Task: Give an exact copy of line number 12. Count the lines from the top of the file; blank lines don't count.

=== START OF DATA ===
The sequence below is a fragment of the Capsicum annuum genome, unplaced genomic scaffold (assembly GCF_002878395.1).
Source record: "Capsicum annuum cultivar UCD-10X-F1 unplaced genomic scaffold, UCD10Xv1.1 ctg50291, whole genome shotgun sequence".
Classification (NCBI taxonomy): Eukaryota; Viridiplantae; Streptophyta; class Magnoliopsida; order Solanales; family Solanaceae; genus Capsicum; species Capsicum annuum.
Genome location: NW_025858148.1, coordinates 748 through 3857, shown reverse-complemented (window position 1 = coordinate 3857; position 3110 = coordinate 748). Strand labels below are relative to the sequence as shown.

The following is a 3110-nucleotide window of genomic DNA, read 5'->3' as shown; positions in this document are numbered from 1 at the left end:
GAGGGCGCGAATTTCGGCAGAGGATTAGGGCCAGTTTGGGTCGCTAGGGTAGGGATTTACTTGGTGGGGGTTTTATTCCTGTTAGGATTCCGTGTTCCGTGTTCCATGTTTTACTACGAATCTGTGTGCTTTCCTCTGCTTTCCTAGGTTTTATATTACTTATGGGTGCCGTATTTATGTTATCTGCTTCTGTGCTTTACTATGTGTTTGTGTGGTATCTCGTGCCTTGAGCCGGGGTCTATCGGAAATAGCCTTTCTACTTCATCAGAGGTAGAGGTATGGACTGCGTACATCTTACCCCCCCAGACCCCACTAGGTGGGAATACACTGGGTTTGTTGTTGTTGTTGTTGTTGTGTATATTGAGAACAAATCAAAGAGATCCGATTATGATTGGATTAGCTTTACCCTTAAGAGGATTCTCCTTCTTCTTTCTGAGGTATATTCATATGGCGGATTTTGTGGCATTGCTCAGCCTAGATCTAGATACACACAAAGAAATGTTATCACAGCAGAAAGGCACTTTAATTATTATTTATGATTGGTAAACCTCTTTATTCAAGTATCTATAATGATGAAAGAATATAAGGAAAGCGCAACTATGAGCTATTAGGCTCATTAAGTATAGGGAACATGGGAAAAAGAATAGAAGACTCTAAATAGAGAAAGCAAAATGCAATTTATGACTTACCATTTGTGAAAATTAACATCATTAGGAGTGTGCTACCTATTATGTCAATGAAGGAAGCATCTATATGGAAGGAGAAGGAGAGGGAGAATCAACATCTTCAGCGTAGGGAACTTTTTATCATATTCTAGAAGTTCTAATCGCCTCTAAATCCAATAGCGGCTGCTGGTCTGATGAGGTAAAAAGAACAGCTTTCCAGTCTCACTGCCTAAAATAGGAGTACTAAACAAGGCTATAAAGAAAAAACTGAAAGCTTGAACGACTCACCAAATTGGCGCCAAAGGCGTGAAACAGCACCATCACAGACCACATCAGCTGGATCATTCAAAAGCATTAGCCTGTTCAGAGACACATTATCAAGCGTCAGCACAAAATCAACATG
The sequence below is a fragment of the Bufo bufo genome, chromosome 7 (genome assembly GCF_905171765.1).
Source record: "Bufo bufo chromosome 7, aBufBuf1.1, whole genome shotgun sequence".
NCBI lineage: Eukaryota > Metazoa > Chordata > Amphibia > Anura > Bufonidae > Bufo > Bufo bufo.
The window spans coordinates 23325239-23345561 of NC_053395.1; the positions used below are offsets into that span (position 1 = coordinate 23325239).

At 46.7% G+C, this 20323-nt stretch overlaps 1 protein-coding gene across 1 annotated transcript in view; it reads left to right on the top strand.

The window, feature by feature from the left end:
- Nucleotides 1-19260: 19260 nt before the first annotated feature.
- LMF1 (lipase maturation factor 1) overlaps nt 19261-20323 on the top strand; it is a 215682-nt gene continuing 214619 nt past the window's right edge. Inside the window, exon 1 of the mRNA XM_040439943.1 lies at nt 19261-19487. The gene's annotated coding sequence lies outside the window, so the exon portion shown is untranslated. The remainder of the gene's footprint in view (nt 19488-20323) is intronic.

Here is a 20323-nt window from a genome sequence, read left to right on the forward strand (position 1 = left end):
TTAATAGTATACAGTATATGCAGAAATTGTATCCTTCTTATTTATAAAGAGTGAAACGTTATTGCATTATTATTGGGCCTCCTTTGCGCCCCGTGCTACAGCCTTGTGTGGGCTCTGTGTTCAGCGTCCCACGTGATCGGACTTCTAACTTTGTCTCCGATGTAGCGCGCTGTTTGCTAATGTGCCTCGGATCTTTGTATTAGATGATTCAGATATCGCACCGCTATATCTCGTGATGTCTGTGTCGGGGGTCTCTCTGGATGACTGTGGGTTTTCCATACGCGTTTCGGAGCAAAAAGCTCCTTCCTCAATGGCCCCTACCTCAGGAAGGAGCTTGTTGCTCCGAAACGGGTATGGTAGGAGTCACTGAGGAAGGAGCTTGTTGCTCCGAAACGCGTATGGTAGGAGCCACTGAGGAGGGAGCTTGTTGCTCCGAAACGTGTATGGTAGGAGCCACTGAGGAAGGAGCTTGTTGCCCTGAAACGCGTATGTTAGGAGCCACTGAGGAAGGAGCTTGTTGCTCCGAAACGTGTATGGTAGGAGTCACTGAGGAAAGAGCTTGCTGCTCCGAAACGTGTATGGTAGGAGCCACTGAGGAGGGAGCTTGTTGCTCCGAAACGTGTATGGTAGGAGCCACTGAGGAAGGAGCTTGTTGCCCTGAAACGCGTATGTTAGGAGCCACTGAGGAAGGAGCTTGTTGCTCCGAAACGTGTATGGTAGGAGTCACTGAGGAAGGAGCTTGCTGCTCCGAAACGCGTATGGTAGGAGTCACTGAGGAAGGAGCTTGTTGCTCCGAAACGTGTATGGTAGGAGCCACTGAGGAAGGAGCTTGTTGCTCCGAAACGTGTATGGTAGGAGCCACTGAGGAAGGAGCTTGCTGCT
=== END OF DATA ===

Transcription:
The window, feature by feature from the left end: